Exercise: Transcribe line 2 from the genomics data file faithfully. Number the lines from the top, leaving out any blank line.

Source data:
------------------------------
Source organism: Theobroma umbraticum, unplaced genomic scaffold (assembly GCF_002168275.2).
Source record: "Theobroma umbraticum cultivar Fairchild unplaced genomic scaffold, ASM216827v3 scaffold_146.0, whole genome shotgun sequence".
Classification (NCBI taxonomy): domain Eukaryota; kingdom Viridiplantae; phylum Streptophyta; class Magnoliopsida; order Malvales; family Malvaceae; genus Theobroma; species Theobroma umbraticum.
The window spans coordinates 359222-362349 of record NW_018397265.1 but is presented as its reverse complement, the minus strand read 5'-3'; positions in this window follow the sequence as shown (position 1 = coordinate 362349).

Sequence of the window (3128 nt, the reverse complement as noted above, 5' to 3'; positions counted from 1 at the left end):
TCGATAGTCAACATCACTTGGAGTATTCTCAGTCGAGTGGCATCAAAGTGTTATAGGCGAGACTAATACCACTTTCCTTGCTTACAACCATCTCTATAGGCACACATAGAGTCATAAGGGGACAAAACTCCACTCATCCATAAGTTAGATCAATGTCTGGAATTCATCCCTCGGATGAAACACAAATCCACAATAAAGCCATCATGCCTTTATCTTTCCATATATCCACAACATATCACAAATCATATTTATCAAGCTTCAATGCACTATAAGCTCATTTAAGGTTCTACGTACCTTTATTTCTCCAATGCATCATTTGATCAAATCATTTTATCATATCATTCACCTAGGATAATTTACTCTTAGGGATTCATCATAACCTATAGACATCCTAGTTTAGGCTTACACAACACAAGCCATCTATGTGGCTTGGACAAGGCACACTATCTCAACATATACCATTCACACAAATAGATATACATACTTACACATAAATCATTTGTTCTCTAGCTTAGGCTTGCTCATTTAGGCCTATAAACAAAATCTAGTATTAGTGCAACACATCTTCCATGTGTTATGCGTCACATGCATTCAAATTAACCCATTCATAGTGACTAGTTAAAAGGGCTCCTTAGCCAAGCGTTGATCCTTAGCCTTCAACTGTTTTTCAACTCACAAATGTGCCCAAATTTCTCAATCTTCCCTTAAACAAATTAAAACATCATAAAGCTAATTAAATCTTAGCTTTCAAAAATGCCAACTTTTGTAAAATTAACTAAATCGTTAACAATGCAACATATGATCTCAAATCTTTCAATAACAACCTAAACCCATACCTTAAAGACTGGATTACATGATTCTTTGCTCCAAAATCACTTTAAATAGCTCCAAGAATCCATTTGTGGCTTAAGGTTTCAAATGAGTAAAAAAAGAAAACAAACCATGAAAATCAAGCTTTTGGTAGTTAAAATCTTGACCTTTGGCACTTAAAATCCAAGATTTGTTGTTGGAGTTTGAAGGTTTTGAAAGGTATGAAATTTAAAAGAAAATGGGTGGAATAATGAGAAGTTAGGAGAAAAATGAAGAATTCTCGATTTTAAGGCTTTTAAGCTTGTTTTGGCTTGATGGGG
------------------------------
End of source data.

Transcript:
Source record: "Theobroma umbraticum cultivar Fairchild unplaced genomic scaffold, ASM216827v3 scaffold_146.0, whole genome shotgun sequence".